Citi to overhaul London team linked to ‘flash crash’: report

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Jane Fraser’s Citigroup is overhauling the leadership of one of the teams linked to a “flash crash” that sent European stock markets tumbling this month, three sources told Reuters.

Citi is looking to name a new Head of Forward Trading in its Delta One operations based at its European headquarters in London, a job vacancy posted on professional networking site LinkedIn shows.

Ali Omari, who was EMEA Head of Delta One Forwards and Sectors, has left the US bank in a decision unrelated to the event, two people with knowledge of his departure, who declined to be named, said.

Omari told Reuters on Tuesday that he was not at work for three weeks prior to the May 2 flash crash, and only returned to the office on May 3 to tender his resignation from the bank before taking up another opportunity.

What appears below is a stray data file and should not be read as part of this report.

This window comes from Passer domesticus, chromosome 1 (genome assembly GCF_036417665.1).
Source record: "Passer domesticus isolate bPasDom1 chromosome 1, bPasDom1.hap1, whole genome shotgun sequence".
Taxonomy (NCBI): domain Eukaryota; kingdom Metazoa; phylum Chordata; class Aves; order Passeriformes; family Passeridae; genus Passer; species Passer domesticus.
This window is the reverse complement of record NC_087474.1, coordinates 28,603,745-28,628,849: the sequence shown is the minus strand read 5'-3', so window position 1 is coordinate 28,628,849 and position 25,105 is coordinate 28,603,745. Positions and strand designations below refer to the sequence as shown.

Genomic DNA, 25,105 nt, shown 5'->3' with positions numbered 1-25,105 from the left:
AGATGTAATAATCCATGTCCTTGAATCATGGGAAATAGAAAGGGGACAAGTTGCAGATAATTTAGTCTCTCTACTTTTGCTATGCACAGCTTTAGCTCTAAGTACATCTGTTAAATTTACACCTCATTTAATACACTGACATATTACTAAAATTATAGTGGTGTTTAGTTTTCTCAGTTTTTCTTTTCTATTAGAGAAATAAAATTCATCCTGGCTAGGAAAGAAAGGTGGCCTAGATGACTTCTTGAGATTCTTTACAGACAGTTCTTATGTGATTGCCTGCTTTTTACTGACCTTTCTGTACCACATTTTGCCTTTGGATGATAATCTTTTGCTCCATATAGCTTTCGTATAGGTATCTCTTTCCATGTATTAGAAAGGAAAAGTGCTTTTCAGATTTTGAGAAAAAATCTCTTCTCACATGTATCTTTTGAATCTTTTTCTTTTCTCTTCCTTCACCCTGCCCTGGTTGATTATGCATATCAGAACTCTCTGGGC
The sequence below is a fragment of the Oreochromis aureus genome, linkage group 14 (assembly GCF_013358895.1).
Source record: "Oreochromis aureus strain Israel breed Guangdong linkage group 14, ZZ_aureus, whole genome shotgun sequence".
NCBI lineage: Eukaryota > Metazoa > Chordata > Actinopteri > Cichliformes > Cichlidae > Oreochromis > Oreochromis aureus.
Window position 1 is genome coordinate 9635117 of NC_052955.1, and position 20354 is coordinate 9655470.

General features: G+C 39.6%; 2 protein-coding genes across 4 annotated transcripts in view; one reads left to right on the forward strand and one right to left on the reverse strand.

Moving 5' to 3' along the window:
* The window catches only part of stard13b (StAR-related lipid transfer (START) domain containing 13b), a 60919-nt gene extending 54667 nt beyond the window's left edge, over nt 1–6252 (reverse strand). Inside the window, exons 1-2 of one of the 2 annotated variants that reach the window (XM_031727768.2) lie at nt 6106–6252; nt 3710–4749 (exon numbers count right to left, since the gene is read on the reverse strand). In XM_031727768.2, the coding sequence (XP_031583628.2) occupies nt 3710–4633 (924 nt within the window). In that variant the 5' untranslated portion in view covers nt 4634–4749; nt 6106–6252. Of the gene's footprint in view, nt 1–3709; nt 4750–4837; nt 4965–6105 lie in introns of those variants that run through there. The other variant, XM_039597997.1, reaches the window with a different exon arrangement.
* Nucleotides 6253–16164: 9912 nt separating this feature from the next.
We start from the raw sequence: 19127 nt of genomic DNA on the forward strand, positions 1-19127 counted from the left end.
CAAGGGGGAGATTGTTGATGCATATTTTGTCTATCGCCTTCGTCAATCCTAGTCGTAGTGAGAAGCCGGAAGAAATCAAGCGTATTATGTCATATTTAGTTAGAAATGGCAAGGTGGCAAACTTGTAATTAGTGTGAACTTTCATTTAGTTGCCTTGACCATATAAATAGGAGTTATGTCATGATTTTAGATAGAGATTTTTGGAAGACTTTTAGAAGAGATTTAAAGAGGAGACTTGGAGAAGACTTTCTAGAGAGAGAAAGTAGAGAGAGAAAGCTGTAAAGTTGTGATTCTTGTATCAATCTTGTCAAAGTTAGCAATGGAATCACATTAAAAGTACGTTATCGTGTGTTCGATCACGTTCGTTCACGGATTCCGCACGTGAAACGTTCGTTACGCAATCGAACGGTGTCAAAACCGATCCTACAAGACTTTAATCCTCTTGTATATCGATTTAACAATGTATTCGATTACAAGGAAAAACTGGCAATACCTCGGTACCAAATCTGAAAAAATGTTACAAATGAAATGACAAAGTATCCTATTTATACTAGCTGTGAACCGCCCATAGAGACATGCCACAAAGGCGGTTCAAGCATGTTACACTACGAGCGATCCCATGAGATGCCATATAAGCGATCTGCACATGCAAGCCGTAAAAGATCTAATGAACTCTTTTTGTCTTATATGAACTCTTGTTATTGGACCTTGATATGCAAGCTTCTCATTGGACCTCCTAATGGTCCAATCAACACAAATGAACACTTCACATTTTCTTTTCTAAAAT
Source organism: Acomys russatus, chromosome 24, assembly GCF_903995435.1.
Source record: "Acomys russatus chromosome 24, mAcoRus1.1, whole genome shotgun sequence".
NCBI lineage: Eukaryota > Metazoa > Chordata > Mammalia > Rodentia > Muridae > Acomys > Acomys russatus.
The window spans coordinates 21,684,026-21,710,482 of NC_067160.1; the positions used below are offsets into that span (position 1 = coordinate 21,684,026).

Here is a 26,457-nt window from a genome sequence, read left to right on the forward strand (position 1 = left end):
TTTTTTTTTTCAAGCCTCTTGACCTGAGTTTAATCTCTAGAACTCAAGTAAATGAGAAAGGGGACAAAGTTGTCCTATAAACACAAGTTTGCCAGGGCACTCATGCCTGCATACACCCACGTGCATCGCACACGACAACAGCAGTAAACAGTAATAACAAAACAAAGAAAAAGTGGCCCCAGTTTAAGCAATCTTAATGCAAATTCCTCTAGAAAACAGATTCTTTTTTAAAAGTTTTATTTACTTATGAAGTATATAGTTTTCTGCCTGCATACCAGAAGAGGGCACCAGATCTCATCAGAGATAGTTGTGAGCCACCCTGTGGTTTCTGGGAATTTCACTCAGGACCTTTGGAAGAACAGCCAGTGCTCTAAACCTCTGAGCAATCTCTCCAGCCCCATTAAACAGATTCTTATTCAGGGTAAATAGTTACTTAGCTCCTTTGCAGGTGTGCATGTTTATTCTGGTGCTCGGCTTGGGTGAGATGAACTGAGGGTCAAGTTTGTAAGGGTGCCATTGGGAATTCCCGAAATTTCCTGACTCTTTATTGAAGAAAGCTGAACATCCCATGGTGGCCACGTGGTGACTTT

Two of the three sources familiar with the matter said the bank’s Delta One trading activities was linked to, although not responsible for, the data input blunder.
REUTERS

Two of the three sources familiar with the matter said the bank’s Delta One trading activities was linked to, although not responsible for, the data input blunder that caused the pan-European STOXX 600 equity benchmark to fall by more than 2 percentage points in around two minutes of trading. 

Citi has previously confirmed that one of its employees was behind the error that led to the market fall on May 2, but has not given details on which teams played a role.

A spokesperson for Citi declined to comment on the nature and timing of the hiring plans in its Delta One operations.

So-called Delta One desks sell structured financial products to sophisticated investors including pension funds, hedge funds and blue chip corporate clients.

News of the changes in the trading unit comes as Citi is pursuing a root-and-branch revamp of its risk management and controls systems.

Citi is still subject to at least two consent orders by US regulators related to its internal controls after the Office of the Comptroller of the Currency lifted a 10-year-old order in late April.

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